This weekend, Bristol Riverside Theater in Bucks County offers four final performances (tonight at 8 PM, tomorrow at 2 PM and 8 PM, Sunday at 3 PM) of Little Women, a musical based on the Louisa May Alcott novel. While the show’s music is not quite at the level of Oliver! or Les Miserables, Little Women definitely appears to be one of the better productions based on a classic work of literature.
Jennie Eisenhower is excellent in the leading role of Jo March, one of four sisters growing up in Massachusetts during the Civil War Era. Eisenhower is able to balance seeming closely devoted to her family while possessing an independent streak throughout her portrayal of the tomboy and aspiring writer (based on Alcott herself). The acting and singing (the show does not contain much dancing) is about as good as one can expect in a regional theater in this area.
If there is one criticism worth offering, it is that Kim Carson is probably miscast as the kind-hearted and tragic sister Beth. Quite simply, Carson — who was recently outstanding (and perfectly cast) in her manipulative role in Peoples Light & Theatre’s The Master Builder — is blessed with a physical appearance in the Natalie Wood Zone. Her engaging and frequent toothpaste-commercial/Singapore Air smiles can make it hard for insufficiently “progressive” males in the audience to remember to pay attention to the other characters. (This critic just finished reading Herman Wouk’s novel Marjorie Morningstar and could definitely see Carson in the title role if a stage version of that 1950s novel ever were produced.)
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Philadelphia Jewish Culture Examiner was quite touched at times by Theatre Exile’s Saturn Returns, enjoying it much more than the company’s previous two productions, That Pretty Pretty; or the rape play and The Lieutenant of Inishmore.
In the play, which offers its final two productions tonight at 8 PM and tomorrow at 3 PM, one glimpses the reflections, reminiscences and regrets of a retired radiologist, who is seen in his 20s, 50s and 80s. Theatre Exile producing artistic director Joe Canuso is quite convincing and absorbing in his performance, as are the other three actors. Audience members are left in particular contemplating the loneliness of old age and the burden of wishing desperately to redo a decision from earlier in life (regardless of the fact that that decision was in the “accidental,” not “should have been rethought,” category).
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Tonight at 8 PM and tomorrow at 3 PM, the Philly Pops offers its remaining two “The POPS Plays Their Big Numbers” concerts. At an earlier performance, the first of the Philly Pops this critic had ever attended, it quickly became clear what a treasure this region has in Peter Nero, the Pops’ music director, conductor and pianist, who has a rather unique level of rapport with the audience.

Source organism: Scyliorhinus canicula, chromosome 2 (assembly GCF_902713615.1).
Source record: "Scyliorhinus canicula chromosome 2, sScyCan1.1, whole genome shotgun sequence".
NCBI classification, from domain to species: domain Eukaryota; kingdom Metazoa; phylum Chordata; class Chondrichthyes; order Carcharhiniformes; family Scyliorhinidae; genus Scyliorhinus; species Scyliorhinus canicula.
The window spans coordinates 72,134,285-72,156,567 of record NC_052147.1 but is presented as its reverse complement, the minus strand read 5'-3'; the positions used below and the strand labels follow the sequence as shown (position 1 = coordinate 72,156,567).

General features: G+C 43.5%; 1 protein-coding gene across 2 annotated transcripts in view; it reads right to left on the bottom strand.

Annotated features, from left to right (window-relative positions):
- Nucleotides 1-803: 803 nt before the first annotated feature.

The concert’s program was based on some sort of survey (it is not clear how scientific) of what audience members wanted to hear. Standing ovations occurred three times: for George Gershwin’s “Rhapsody In Blue” (with which Nero himself has a longstanding history), for Peter Tchaikovsky’s “1812 Overture” (which substituted a recording of atomic tests for a cannon, which is at times used when the overture is performed outdoors) and for a tribute to the various branches of the U.S. military called “Servicemen on Parade.” A version of The Benny Goodman Orchestra’s “Sing Sing Sing (With A Swing)” featuring Joe Smith as solo clarinetist drew a very enthusiastic response just short of a standing ovation.
The concert also included versions of Count Basie’s “The Heat Is On”, a medley from Andrew Lloyd Webber’s Evita, Harold Arlen’s “I’ve Got The World On A String” (introduced by Cab Calloway and Bing Crosby, later recorded by Frank Sinatra), Barry Manilow’s “Copacabana,” an arrangement of John Williams’ NBC Nightly News theme music, Bunny Berigan’s “I Can’t Get Started,” Gloria Gaynor’s “I Will Survive,” John Williams’ “Liberty Fanfare,” Irving Berlin’s “God Bless America” and (apparently a longstanding part of Pops concerts:) John Philip Sousa’s “Liberty Bell March.”
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Tomorrow at 8 PM and Sunday at 2 PM, the Philadelphia Orchestra will perform Beethoven’s Symphony No. 9 (“Choral,” which includes “Ode To Joy” in its fourth and final movement). It is unlikely that this critic, even had he been at last night’s opening performance, would have had much to offer in terms of criticism regarding one of the world’s top orchestras performing one of the most beloved works in all of classical music. Nevertheless, Marion Taxin, the mother of Philadelphia Jewish Culture Examiner offers this explanation of what she loves so much about the symphony: “It’s exhilirating and soaring. It brings you in contact with that which is lofty, energizing, inspirational and beautiful. It lifts one’s spirits and makes you see the heights to which man can rise. It’s an ode to the joy and the possibilities of life.”
The concert opens with Igor Stravinsky’s Symphony of Psalms, with which this critic is not particularly familiar. The Philadelphia Orchestra’s website describes the 1930 “oratorio-like” symphony as having “the same celebratory spirit that made Beethoven’s ‘Ode to Joy’ an unprecedented expression of ecstasy in 1824.”
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Finally, as covered earlier today in a separate article, pianist-singer Andy Kahn offers his final three The Great American Songbook performances this weekend at the Hedgerow Theater in Rose Valley.